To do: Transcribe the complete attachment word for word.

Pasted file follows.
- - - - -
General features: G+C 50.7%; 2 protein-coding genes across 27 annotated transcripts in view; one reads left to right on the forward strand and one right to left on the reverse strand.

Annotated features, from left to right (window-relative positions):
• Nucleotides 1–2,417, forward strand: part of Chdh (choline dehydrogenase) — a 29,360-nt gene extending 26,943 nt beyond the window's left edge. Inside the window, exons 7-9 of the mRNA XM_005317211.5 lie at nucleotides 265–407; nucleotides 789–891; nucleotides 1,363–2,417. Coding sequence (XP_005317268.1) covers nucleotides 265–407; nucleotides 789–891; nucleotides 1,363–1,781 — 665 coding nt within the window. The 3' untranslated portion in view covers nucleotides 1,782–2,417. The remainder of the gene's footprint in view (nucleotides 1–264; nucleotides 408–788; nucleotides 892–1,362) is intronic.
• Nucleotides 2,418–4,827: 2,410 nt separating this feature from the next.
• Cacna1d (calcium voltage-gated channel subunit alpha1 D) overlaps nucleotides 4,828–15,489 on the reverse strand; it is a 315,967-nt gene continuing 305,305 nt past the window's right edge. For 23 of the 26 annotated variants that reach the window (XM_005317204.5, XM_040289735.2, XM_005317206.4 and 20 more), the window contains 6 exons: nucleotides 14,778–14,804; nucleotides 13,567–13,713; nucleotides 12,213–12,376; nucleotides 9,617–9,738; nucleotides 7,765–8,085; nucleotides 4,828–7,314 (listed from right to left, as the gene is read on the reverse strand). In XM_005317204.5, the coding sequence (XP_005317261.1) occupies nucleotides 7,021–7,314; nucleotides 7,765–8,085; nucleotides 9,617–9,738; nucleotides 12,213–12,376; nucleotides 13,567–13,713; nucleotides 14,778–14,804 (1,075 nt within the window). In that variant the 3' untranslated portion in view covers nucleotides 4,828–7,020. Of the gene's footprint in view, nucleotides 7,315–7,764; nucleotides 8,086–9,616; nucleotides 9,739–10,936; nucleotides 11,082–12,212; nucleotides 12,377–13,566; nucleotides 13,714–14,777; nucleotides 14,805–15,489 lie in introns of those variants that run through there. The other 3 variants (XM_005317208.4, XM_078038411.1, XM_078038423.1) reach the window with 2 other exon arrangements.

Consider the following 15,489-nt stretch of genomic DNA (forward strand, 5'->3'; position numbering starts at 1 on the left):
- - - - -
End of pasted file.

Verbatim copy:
General features: G+C 50.7%; 2 protein-coding genes across 27 annotated transcripts in view; one reads left to right on the forward strand and one right to left on the reverse strand.

Annotated features, from left to right (window-relative positions):
• Nucleotides 1–2,417, forward strand: part of Chdh (choline dehydrogenase) — a 29,360-nt gene extending 26,943 nt beyond the window's left edge. Inside the window, exons 7-9 of the mRNA XM_005317211.5 lie at nucleotides 265–407; nucleotides 789–891; nucleotides 1,363–2,417. Coding sequence (XP_005317268.1) covers nucleotides 265–407; nucleotides 789–891; nucleotides 1,363–1,781 — 665 coding nt within the window. The 3' untranslated portion in view covers nucleotides 1,782–2,417. The remainder of the gene's footprint in view (nucleotides 1–264; nucleotides 408–788; nucleotides 892–1,362) is intronic.
• Nucleotides 2,418–4,827: 2,410 nt separating this feature from the next.
• Cacna1d (calcium voltage-gated channel subunit alpha1 D) overlaps nucleotides 4,828–15,489 on the reverse strand; it is a 315,967-nt gene continuing 305,305 nt past the window's right edge. For 23 of the 26 annotated variants that reach the window (XM_005317204.5, XM_040289735.2, XM_005317206.4 and 20 more), the window contains 6 exons: nucleotides 14,778–14,804; nucleotides 13,567–13,713; nucleotides 12,213–12,376; nucleotides 9,617–9,738; nucleotides 7,765–8,085; nucleotides 4,828–7,314 (listed from right to left, as the gene is read on the reverse strand). In XM_005317204.5, the coding sequence (XP_005317261.1) occupies nucleotides 7,021–7,314; nucleotides 7,765–8,085; nucleotides 9,617–9,738; nucleotides 12,213–12,376; nucleotides 13,567–13,713; nucleotides 14,778–14,804 (1,075 nt within the window). In that variant the 3' untranslated portion in view covers nucleotides 4,828–7,020. Of the gene's footprint in view, nucleotides 7,315–7,764; nucleotides 8,086–9,616; nucleotides 9,739–10,936; nucleotides 11,082–12,212; nucleotides 12,377–13,566; nucleotides 13,714–14,777; nucleotides 14,805–15,489 lie in introns of those variants that run through there. The other 3 variants (XM_005317208.4, XM_078038411.1, XM_078038423.1) reach the window with 2 other exon arrangements.

Consider the following 15,489-nt stretch of genomic DNA (forward strand, 5'->3'; position numbering starts at 1 on the left):